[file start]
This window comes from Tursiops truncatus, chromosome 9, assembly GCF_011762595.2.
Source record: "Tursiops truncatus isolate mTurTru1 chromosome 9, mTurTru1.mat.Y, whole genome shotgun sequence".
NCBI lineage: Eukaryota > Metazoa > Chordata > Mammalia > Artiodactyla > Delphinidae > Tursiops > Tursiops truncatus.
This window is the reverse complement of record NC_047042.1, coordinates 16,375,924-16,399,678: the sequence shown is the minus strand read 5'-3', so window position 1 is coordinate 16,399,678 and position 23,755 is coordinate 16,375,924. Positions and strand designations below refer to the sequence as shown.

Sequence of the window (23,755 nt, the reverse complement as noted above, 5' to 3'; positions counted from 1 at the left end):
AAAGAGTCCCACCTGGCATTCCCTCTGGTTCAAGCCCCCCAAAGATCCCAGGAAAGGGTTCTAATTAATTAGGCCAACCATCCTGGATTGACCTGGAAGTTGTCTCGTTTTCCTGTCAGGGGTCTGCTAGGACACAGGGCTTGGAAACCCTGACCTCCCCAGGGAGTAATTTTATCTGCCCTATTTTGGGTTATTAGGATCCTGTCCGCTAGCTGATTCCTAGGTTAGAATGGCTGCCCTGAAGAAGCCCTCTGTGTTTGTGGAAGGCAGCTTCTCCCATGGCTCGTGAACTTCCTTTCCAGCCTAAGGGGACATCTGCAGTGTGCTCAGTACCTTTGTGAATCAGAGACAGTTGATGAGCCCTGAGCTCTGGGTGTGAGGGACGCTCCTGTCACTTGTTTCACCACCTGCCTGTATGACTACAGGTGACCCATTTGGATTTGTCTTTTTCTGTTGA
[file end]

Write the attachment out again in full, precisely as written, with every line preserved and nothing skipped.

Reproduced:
This window comes from Tursiops truncatus, chromosome 9, assembly GCF_011762595.2.
Source record: "Tursiops truncatus isolate mTurTru1 chromosome 9, mTurTru1.mat.Y, whole genome shotgun sequence".
NCBI lineage: Eukaryota > Metazoa > Chordata > Mammalia > Artiodactyla > Delphinidae > Tursiops > Tursiops truncatus.
This window is the reverse complement of record NC_047042.1, coordinates 16,375,924-16,399,678: the sequence shown is the minus strand read 5'-3', so window position 1 is coordinate 16,399,678 and position 23,755 is coordinate 16,375,924. Positions and strand designations below refer to the sequence as shown.

Sequence of the window (23,755 nt, the reverse complement as noted above, 5' to 3'; positions counted from 1 at the left end):
AAAGAGTCCCACCTGGCATTCCCTCTGGTTCAAGCCCCCCAAAGATCCCAGGAAAGGGTTCTAATTAATTAGGCCAACCATCCTGGATTGACCTGGAAGTTGTCTCGTTTTCCTGTCAGGGGTCTGCTAGGACACAGGGCTTGGAAACCCTGACCTCCCCAGGGAGTAATTTTATCTGCCCTATTTTGGGTTATTAGGATCCTGTCCGCTAGCTGATTCCTAGGTTAGAATGGCTGCCCTGAAGAAGCCCTCTGTGTTTGTGGAAGGCAGCTTCTCCCATGGCTCGTGAACTTCCTTTCCAGCCTAAGGGGACATCTGCAGTGTGCTCAGTACCTTTGTGAATCAGAGACAGTTGATGAGCCCTGAGCTCTGGGTGTGAGGGACGCTCCTGTCACTTGTTTCACCACCTGCCTGTATGACTACAGGTGACCCATTTGGATTTGTCTTTTTCTGTTGA